This includes a $140 million fine for a bank that failed to report thousands of suspicious transactions. FinCEN determined that this bank’s CDD process at account opening was insufficient to collect the necessary information to be able to effectively evaluate a customer’s risk and provide active risk monitoring.
Another bank was fined $390 million when it failed to comply with minimum requirements. In this case, the bank took a risk-based approach to identifying high-risk customers, but the system established by the bank didn’t allow the bank to get the complete understanding it needed of its customers’ activity and patterns in order to identify illegitimate behavior.
It’s clear that being able to fulfill the requirements of KYC and CDD is essential to maintain a trusted environment for customers, not to mention avoiding steep fines from FinCEN. In order to move forward, you need to know that you have KYC and CDD covered to prevent account opening fraud. And you need to be ready to act before the damage is done.
How to Stop Account Opening Fraud
Being able to distinguish between fraudsters and legitimate customers early is imperative in preventing account opening fraud. And SpyCloud Identity Risk Engine is designed to do just that – making it an essential addition to your KYC and CDD processes. What separates SpyCloud Identity Risk Engine from other anti-fraud solutions is that it can assess risk based on data that is normally only available to fraudsters in the criminal underground.
By querying as little as an email or phone number, SpyCloud links and analyzes billions of recaptured data points from breaches and malware logs, to correlate the risk associated with a user’s identity. We can identify anomalies within a user’s information, like multiple unique counts of SSN, DOB, government IDs, names, addresses, etc., to highlight illegitimate accounts created by criminals using stolen data. Identity Risk Engine also has the ability to detect emails that have not appeared in any (or in limited) breaches, which is another high indicator that the email was just created for the purpose of opening an account using a synthetic identity.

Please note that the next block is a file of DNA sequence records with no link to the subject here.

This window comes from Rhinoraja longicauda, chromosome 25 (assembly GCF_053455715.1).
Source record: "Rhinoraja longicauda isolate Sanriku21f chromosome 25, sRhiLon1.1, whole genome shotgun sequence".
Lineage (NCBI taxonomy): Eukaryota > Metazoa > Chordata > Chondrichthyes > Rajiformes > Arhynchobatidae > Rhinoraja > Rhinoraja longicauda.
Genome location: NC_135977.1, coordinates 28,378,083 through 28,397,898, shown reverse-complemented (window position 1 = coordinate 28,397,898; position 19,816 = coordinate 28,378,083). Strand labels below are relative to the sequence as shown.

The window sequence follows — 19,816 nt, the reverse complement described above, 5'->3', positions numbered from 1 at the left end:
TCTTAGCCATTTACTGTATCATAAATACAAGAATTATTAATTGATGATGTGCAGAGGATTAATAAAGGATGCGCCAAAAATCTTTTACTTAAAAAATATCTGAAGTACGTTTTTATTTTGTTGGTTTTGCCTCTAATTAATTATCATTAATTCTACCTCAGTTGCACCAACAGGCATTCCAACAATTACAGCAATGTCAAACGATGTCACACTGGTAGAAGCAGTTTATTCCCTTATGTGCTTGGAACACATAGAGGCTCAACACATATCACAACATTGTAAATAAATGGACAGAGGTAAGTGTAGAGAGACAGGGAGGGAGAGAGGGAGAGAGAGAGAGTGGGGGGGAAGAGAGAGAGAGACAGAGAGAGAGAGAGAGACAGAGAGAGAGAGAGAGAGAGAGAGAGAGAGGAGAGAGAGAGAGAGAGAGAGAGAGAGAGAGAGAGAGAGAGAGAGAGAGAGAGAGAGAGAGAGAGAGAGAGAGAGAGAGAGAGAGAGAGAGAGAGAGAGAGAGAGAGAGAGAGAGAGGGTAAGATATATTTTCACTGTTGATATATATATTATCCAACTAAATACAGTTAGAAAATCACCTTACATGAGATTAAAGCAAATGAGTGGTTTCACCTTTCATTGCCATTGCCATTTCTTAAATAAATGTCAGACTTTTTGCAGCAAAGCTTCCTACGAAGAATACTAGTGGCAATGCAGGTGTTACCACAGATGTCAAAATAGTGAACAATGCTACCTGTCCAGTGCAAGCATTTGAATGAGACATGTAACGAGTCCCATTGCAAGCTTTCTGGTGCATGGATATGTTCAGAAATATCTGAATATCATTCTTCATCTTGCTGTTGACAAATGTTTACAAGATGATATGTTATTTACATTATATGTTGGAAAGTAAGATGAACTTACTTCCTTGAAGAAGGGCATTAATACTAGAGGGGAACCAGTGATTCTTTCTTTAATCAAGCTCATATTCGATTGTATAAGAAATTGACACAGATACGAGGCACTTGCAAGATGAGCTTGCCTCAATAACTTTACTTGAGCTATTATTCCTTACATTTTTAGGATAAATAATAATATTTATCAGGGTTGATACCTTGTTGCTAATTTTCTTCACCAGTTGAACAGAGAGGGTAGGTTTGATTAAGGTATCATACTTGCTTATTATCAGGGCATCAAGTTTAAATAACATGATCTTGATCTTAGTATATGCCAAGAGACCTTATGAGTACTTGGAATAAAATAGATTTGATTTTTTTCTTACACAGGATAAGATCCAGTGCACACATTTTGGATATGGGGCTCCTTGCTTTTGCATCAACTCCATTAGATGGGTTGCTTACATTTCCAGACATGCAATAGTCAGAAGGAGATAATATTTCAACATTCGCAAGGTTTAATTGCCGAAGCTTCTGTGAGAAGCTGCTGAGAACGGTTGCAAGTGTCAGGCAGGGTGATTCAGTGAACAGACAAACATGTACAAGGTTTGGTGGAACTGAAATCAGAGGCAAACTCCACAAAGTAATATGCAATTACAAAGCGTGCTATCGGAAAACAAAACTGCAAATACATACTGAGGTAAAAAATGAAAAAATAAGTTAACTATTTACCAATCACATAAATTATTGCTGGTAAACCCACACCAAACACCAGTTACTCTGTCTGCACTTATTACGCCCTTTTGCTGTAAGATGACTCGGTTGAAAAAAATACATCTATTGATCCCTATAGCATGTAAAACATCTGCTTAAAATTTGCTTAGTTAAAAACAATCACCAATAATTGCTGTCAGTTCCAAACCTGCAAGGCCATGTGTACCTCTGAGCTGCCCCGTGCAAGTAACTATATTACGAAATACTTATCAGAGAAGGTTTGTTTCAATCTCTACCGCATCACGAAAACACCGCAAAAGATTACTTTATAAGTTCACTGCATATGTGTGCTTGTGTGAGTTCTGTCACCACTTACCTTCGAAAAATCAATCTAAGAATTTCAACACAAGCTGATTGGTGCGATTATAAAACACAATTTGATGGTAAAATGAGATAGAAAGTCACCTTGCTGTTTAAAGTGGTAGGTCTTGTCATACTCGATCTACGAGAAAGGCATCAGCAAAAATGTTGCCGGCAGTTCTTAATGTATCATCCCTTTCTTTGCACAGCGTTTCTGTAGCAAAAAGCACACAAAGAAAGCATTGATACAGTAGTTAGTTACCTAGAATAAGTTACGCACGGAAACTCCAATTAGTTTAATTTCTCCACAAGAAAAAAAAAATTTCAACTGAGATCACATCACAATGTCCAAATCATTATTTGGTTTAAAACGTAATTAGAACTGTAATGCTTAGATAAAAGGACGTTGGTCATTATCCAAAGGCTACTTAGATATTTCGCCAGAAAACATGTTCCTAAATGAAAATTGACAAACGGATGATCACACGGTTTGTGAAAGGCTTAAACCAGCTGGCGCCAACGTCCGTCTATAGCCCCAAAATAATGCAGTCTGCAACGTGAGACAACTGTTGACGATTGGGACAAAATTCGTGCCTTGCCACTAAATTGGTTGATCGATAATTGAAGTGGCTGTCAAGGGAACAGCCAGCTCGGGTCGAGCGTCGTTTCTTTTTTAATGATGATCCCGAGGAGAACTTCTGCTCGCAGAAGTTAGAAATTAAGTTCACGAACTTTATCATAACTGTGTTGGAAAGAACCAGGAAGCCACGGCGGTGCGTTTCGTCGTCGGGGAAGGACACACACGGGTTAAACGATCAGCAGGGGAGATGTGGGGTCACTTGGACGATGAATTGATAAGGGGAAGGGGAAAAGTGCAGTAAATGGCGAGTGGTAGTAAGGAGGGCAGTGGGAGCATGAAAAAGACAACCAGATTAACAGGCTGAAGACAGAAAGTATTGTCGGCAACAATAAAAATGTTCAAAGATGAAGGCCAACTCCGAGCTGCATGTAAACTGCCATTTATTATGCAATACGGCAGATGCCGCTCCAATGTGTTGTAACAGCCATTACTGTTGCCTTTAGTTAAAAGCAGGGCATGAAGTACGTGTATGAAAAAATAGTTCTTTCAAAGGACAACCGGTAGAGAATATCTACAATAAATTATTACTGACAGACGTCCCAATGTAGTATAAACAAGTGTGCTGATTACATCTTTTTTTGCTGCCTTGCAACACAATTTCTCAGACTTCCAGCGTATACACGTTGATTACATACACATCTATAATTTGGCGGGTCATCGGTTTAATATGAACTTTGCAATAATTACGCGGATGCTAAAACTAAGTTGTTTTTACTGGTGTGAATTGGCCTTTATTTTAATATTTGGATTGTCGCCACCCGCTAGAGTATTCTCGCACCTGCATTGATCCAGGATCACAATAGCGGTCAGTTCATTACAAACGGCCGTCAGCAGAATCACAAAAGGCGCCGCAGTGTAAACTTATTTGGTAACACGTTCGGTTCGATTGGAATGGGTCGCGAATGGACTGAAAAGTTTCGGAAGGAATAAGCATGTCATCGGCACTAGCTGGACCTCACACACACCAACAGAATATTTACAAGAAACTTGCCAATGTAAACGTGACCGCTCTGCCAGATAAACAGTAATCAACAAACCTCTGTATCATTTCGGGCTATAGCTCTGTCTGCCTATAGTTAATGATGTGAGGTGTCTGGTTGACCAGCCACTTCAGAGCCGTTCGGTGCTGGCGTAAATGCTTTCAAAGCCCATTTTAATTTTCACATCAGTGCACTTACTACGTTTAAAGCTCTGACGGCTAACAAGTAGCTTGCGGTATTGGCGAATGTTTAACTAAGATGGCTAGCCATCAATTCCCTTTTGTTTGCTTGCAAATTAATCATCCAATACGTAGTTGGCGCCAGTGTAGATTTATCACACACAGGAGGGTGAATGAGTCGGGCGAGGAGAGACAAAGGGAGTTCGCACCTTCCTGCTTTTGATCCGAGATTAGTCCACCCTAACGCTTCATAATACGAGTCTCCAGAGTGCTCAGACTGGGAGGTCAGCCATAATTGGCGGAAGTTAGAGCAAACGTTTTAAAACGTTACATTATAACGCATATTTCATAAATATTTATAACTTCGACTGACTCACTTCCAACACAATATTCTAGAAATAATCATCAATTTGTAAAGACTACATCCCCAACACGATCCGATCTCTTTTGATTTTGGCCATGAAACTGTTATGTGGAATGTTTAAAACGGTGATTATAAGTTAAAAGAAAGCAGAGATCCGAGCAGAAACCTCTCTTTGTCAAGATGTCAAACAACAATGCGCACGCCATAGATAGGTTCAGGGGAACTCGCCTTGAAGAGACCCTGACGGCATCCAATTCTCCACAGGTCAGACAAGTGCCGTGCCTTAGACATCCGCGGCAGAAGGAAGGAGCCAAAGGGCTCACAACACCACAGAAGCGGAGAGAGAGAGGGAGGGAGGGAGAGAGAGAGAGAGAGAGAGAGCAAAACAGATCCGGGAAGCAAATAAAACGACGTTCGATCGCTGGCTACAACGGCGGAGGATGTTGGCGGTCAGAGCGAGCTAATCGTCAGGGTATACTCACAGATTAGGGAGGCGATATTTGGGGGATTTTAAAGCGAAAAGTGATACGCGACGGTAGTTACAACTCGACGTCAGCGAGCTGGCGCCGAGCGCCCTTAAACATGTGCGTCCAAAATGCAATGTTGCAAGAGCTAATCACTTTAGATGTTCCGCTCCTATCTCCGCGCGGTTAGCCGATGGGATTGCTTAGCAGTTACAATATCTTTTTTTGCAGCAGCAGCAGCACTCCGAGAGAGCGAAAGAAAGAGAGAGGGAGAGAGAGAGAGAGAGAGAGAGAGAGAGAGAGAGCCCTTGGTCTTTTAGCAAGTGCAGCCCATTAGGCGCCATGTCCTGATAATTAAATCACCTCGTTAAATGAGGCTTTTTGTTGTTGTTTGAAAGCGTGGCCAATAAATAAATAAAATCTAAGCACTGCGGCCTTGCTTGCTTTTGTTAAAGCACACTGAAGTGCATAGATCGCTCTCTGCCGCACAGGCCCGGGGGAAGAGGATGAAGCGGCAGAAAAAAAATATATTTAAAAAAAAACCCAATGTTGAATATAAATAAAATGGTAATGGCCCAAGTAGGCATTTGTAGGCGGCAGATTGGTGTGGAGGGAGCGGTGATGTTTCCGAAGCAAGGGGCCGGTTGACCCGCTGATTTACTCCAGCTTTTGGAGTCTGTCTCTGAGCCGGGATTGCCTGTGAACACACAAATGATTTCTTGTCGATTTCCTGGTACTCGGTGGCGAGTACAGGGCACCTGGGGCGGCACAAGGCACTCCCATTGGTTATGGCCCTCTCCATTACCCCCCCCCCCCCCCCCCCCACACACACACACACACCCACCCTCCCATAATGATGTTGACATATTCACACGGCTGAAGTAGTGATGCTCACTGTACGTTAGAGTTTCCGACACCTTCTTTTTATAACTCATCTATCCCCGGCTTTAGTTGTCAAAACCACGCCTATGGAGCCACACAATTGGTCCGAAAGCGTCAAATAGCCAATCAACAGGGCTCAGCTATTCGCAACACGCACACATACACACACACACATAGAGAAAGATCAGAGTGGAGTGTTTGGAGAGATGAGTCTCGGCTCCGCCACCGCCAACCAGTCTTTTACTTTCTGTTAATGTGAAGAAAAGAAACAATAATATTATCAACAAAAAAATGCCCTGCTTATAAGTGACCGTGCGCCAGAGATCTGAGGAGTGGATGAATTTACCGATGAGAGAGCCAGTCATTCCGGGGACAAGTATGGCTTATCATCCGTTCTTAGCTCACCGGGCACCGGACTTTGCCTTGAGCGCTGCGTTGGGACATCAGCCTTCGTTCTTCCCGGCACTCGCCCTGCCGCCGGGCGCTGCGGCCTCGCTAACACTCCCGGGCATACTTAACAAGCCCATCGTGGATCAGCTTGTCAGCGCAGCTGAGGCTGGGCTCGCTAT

Paired with existing anti-fraud and identity verification solutions, this gives you the ability to intervene and prevent fraud before it can happen.
Furthermore, once you know who your high-risk customers are, you can focus your resources on them for a more efficient and cost-effective KYC process.
Aside from alerting to synthetic identities, Identity Risk Engine can provide actionable insights into a user’s security posture, like recency of breach and password hygiene, and even detect malware- infected users. For financial institutions, these underground insights placed at vulnerable points of fraud like new account creation, application submission, account modifications, or money transfers can provide them with real-time, comprehensive data to prevent fraud.
Alternatively, FIs can easily identify users at low risk of synthetic identity or account takeover, preventing negative user experiences and friction, along with decreasing unnecessary time and resources allocated to manual review. With this increased ability to identify legitimate users versus threats, companies can feel confident that they’re doing all they can to know their customers – and not risking millions in fines.